If you are getting ready to take a bicycle tour, and if you want to keep a journal of your trip, then creating and updating a journal of your trip at CGOAB is pretty easy. You don't need to figure out how to navigate the whole site--you just need to figure out how to write a journal. Start by clicking the "Help" button on the top line of every page. Then scroll down to "Creating a New Journal". If you decide to use CGOAB for your journal, then you'll have to read more of the help page. You might eventually want to read it all.

If you want to see whether or not you like the format of CGOAB journals, then just click the "Journals" tab on the home page, and click any journal you want to start reading it. Just step through the pages with the NEXT button. It's pretty simple.

You can then read blogs at Wordpress and other sites to see which you like better. As has been previously said, a blog can be just about anything you want, but a journal is something quite specific.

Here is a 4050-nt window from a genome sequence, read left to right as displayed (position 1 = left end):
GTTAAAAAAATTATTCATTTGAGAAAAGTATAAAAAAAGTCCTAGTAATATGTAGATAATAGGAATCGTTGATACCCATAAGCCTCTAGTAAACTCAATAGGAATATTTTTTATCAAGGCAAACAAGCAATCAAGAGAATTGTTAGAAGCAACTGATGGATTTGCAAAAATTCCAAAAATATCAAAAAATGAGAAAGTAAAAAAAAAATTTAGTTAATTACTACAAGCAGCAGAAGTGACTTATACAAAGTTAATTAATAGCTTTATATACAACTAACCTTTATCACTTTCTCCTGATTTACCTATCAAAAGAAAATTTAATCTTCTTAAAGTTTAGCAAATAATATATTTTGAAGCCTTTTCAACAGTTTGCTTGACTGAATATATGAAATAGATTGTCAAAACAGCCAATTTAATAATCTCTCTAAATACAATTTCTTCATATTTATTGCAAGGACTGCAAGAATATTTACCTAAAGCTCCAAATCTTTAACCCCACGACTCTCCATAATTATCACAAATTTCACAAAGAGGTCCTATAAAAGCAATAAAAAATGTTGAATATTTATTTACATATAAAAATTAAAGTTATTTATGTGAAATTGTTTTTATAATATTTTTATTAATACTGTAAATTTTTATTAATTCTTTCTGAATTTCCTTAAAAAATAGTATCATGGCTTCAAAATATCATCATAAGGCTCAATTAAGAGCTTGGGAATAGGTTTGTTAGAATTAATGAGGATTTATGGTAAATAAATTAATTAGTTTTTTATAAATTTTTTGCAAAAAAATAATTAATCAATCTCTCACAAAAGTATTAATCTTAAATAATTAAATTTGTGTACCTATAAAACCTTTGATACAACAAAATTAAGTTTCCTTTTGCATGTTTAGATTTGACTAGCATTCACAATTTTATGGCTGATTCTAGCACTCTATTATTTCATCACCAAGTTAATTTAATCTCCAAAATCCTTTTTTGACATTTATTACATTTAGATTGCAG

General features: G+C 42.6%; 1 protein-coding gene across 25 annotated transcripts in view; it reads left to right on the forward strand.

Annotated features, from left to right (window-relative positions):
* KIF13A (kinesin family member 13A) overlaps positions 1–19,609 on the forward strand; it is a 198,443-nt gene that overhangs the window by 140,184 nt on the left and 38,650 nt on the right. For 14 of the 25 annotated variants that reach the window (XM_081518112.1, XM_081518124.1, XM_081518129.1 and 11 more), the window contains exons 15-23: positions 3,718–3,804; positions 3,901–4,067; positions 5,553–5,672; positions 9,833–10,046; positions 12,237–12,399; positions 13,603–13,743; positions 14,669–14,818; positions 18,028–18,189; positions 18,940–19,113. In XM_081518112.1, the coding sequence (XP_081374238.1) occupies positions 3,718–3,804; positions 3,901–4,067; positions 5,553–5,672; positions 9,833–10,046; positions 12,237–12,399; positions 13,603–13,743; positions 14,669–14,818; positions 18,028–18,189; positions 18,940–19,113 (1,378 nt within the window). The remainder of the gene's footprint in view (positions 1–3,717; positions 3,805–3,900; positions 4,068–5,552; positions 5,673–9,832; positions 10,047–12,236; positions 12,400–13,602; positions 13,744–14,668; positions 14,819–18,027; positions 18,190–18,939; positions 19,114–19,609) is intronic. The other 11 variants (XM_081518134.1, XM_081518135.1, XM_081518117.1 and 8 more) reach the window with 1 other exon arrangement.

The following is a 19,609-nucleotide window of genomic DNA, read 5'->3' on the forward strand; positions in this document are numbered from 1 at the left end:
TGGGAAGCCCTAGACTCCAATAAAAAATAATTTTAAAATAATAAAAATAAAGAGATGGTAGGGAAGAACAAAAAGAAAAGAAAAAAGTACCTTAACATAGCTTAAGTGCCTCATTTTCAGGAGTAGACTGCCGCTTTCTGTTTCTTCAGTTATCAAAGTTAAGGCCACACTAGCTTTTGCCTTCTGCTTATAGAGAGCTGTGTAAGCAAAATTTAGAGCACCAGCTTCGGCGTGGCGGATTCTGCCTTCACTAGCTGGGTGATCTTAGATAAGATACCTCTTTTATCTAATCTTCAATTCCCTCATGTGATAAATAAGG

Routes / Re: Louis and Clark Route - Hwy 12 Lolo Pass Section
« on: April 25, 2013, 06:07:26 pm »
There are six campgrounds along that stretch of road, but this is one of those places where wild (AKA "dispersed") camping (perfectly legal and allowed by the NFS) is better than the campgrounds. Stop at any of the campgrounds and fill up your water, and then go on down the road to find a good place for the night. I got my water at the Whitehouse Campground from a hand pump. Saves you a few bucks too. Stop at a ranger station if you need some suggestions or advice. They very occasionally see black bears here, but no grizzlies. Follow safe food practices and the bears are of virtually zero concern.

The Jerry Johnson Campground itself, of which Pete speaks, opens and closes on an unpredictable schedule, depending on the NFS budget and the number of campers they've been seeing recently.

Routes / Re: Louis and Clark Route - Hwy 12 Lolo Pass Section
« on: April 25, 2013, 03:57:46 pm »
There's virtually no traffic on the 101 miles from Kooskia to Lolo Pass. You won't miss a shoulder at all. The river is protected by the 1968 Wild & Scenic Rivers Act. The only people on that road are fisherman. You can pull over and find a beautiful camp site virtually anywhere along that road. And you can stop for a refreshing soak at the free, clothing-optional Jerry Johnson Hot Springs, although you'll have to hike 1.5 flat miles through the forest to get there.